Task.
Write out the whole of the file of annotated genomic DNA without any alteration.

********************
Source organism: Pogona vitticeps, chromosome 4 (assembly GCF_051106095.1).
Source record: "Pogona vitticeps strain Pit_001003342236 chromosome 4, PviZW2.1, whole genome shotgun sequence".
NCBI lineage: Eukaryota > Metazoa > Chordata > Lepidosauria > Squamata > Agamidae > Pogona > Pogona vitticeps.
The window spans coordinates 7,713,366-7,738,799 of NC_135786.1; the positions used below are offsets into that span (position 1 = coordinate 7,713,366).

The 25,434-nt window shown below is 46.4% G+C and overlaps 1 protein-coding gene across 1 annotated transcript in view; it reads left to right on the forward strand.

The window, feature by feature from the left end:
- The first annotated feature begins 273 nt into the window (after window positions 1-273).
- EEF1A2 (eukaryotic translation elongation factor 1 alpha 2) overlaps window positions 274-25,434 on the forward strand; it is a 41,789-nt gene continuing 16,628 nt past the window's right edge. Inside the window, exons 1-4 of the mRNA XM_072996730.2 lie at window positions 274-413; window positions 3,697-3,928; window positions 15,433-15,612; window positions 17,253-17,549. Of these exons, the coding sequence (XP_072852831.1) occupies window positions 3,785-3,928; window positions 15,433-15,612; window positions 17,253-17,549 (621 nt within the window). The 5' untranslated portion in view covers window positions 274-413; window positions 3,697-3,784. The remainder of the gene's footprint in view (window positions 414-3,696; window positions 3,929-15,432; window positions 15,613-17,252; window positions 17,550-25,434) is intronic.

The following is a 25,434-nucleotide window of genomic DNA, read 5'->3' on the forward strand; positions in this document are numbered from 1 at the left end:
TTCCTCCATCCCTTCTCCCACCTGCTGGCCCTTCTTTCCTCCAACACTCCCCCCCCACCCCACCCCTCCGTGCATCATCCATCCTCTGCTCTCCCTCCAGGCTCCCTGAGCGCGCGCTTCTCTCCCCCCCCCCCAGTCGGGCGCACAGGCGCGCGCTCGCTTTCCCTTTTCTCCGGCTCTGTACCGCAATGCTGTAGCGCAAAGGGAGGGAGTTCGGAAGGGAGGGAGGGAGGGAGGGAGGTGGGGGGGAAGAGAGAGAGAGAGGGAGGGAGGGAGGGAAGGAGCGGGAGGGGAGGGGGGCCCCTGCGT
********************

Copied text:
Source organism: Pogona vitticeps, chromosome 4 (assembly GCF_051106095.1).
Source record: "Pogona vitticeps strain Pit_001003342236 chromosome 4, PviZW2.1, whole genome shotgun sequence".
NCBI lineage: Eukaryota > Metazoa > Chordata > Lepidosauria > Squamata > Agamidae > Pogona > Pogona vitticeps.
The window spans coordinates 7,713,366-7,738,799 of NC_135786.1; the positions used below are offsets into that span (position 1 = coordinate 7,713,366).

The 25,434-nt window shown below is 46.4% G+C and overlaps 1 protein-coding gene across 1 annotated transcript in view; it reads left to right on the forward strand.

The window, feature by feature from the left end:
- The first annotated feature begins 273 nt into the window (after window positions 1-273).
- EEF1A2 (eukaryotic translation elongation factor 1 alpha 2) overlaps window positions 274-25,434 on the forward strand; it is a 41,789-nt gene continuing 16,628 nt past the window's right edge. Inside the window, exons 1-4 of the mRNA XM_072996730.2 lie at window positions 274-413; window positions 3,697-3,928; window positions 15,433-15,612; window positions 17,253-17,549. Of these exons, the coding sequence (XP_072852831.1) occupies window positions 3,785-3,928; window positions 15,433-15,612; window positions 17,253-17,549 (621 nt within the window). The 5' untranslated portion in view covers window positions 274-413; window positions 3,697-3,784. The remainder of the gene's footprint in view (window positions 414-3,696; window positions 3,929-15,432; window positions 15,613-17,252; window positions 17,550-25,434) is intronic.

The following is a 25,434-nucleotide window of genomic DNA, read 5'->3' on the forward strand; positions in this document are numbered from 1 at the left end:
TTCCTCCATCCCTTCTCCCACCTGCTGGCCCTTCTTTCCTCCAACACTCCCCCCCCACCCCACCCCTCCGTGCATCATCCATCCTCTGCTCTCCCTCCAGGCTCCCTGAGCGCGCGCTTCTCTCCCCCCCCCCCAGTCGGGCGCACAGGCGCGCGCTCGCTTTCCCTTTTCTCCGGCTCTGTACCGCAATGCTGTAGCGCAAAGGGAGGGAGTTCGGAAGGGAGGGAGGGAGGGAGGGAGGTGGGGGGGAAGAGAGAGAGAGAGGGAGGGAGGGAGGGAAGGAGCGGGAGGGGAGGGGGGCCCCTGCGT